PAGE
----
Ligaments That Support and Control the Knee Joint
The knee joint is held together by ligaments that connect the fibula to the femur on the outside of the knee (lateral collateral ligament) and the tibia to the femur on the inside of the knee (medial collateral ligament). The cruciate ligaments are found inside the knee joint and control the back and forward motion of the knee. The posterior cruciate ligament (PCL) is at the back of the knee and keeps the shinbone from moving too far back. It is stronger than the ACL and is injured far less often.
The ACL attaches the tibia to the patella and prevents the femur from sliding backward on the tibia and the tibia from sliding forward on the femur. It also plays the very important role of providing rotational stability to the knee. This means that it bears the difficult burden of holding the knee in place as a person makes rapid side-to-side motions, lands after a jump, or comes to an abrupt stop.
How Girls and Women Tear Their ACLs
Clearly, both female and male athletes make these motions when running or playing a sport. However, women tend to have more looseness and a wider range of motion in their knee joints than men. They also have less muscle mass surrounding the knee. These factors contribute to a joint that is less stable and more likely to overstretch the ligaments. Technique also plays a part. When landing a jump, for example, female athletes tend to collapse their knees inward, not bending them to cushion the impact as much as male athletes.
Female athletes who ski or play soccer, basketball, field hockey, volleyball, tennis, or lacrosse are at the greatest risk of tearing their ACL because these sports require cutting, pivoting, and sudden deceleration, all of which put tremendous strain on the knee.
Treatment and Prevention of ACL Injuries in Girls
ACL tears are often accompanied by a popping sound and the feeling of the knee giving out. Most coaches and athletic trainers are aware of the symptoms of an ACL tear and should refer the athlete for a medical exam and MRI as soon as possible. If the ACL has only been sprained, rest and physical therapy will be recommended. For torn ACLs, however, the only fix is reconstruction surgery. For young athletes, this is usually the best course of action to ensure continued participation in sports.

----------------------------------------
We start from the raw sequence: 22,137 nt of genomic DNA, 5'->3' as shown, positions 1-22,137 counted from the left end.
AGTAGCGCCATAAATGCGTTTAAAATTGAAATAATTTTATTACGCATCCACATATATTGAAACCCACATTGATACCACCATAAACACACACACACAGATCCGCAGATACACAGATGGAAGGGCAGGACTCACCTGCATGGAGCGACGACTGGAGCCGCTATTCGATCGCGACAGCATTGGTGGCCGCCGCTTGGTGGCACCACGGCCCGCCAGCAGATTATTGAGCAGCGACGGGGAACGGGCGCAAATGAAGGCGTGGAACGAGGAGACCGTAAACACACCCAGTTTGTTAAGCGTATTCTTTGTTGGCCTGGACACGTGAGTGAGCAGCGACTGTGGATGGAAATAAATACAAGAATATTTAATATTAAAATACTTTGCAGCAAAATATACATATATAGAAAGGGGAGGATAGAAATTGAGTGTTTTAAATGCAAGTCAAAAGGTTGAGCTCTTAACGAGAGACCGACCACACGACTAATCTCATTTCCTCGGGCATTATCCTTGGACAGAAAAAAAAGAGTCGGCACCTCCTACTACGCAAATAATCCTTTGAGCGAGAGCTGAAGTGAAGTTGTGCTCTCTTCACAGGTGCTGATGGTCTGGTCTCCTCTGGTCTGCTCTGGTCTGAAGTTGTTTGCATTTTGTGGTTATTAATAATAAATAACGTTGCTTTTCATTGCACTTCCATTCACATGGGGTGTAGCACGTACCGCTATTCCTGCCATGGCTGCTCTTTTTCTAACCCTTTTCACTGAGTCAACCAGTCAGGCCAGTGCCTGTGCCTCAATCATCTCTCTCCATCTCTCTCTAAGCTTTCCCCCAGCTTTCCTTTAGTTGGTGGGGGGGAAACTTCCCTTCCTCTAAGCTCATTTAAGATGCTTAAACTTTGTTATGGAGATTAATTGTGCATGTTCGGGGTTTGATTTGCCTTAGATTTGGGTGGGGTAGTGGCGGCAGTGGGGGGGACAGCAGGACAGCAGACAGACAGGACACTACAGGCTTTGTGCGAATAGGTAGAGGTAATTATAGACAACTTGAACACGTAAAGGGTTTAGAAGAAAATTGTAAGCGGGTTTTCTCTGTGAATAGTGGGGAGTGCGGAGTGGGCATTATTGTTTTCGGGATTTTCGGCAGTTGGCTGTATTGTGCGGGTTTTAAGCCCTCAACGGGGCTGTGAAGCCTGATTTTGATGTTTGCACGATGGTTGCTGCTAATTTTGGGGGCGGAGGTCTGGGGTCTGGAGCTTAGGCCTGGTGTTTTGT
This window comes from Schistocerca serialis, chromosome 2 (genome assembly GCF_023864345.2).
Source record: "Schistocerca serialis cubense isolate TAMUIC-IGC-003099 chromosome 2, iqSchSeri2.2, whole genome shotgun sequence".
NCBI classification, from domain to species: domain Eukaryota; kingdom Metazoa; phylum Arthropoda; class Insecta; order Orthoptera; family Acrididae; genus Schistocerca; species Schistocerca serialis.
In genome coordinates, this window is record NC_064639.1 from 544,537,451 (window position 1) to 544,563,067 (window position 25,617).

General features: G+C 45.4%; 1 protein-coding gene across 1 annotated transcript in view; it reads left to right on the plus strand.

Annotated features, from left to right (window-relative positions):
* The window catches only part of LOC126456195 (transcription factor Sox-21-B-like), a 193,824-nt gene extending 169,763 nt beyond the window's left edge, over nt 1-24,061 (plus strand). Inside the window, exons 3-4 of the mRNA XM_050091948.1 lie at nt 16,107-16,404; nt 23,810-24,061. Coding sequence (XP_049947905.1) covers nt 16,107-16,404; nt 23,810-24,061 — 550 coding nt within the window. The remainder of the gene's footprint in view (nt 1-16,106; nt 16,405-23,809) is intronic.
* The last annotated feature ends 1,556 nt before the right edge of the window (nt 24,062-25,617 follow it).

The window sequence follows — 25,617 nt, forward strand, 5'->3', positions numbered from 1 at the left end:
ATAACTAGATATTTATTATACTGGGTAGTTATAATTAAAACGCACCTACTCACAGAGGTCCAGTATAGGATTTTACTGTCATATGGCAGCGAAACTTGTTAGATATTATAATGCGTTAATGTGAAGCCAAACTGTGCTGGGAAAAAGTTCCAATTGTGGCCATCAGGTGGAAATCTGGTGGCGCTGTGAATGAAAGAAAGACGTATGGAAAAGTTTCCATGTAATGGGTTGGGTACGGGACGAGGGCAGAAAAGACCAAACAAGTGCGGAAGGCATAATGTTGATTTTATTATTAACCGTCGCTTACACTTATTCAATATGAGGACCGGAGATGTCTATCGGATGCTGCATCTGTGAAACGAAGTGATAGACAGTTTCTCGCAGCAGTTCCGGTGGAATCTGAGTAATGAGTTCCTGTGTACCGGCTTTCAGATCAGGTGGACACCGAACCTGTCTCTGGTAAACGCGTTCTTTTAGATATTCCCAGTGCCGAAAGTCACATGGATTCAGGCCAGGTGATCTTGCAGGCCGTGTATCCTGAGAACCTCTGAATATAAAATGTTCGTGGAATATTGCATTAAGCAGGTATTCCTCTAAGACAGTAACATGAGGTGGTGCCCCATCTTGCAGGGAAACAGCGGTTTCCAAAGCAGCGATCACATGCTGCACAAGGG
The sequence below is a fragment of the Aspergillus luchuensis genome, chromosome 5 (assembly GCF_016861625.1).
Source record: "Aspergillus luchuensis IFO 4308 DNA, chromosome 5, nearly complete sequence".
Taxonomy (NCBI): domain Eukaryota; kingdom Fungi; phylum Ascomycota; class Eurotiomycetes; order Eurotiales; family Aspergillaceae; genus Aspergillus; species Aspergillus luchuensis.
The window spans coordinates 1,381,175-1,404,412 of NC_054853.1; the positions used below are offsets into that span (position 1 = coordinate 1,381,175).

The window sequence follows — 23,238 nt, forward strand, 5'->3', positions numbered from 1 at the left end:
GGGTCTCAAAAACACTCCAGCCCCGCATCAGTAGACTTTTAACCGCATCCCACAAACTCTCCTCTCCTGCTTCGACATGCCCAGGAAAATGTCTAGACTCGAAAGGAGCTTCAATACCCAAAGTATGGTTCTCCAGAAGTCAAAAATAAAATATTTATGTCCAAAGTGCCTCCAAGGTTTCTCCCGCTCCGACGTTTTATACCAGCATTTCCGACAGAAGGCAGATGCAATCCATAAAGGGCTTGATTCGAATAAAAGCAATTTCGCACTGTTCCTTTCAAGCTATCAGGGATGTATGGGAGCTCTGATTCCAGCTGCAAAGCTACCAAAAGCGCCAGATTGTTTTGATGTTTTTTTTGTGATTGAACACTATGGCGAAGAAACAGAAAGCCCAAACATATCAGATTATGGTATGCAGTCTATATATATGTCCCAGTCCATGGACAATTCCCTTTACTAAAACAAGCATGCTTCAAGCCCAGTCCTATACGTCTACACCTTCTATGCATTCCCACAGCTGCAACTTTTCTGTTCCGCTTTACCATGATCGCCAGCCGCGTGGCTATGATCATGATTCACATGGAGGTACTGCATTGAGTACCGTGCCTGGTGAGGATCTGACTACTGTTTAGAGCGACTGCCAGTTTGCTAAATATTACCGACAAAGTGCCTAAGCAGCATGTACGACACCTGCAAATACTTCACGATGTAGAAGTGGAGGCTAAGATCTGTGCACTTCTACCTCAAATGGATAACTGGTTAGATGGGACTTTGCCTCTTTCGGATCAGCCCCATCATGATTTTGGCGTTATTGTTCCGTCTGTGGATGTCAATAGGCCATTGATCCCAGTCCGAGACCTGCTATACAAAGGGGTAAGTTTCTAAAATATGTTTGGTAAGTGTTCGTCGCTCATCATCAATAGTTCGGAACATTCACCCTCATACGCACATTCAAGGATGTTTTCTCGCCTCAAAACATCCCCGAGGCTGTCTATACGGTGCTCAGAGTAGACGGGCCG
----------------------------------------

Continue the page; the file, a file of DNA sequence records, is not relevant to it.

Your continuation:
An athlete who has torn an ACL is at high risk of reinjuring the knee or injuring the other knee. It is important that they follow up with physical therapy to learn how to be active while protecting their knees. Effective follow-up includes:
- Learning new techniques. If improper landing or pivoting technique caused the original injury, it’s important to be trained in proper technique, or the same injury is likely to happen again.
- Strengthening supporting muscle groups. Targeting the muscles surrounding the knees for strengthening exercises—as well as the core and other leg muscles—will take some of the pressure off of the ligaments in the knees.
- Balancing strength and flexibility. The ideal is muscles that are neither too tight nor too loose. Working on finding the balance between the two is key.
- Avoiding fatigue. When an athlete becomes tired, they are sloppier about form and technique. Building endurance through off-field conditioning and getting adequate sleep are important to avoiding re-injury.
Female athletes recovering from ACL surgery can get support in these efforts in any one of our clinics throughout the Portland area.
Discuss ACL Surgery With Our Team
If you or your daughter has an ACL injury, the skilled orthopedic surgeons at Northwest Extremity Specialists can evaluate the injury to ensure that we are providing the best possible treatment options and follow-up care. Call us today at 503-245-2420 to make an appointment in the Portland-area office closest to you.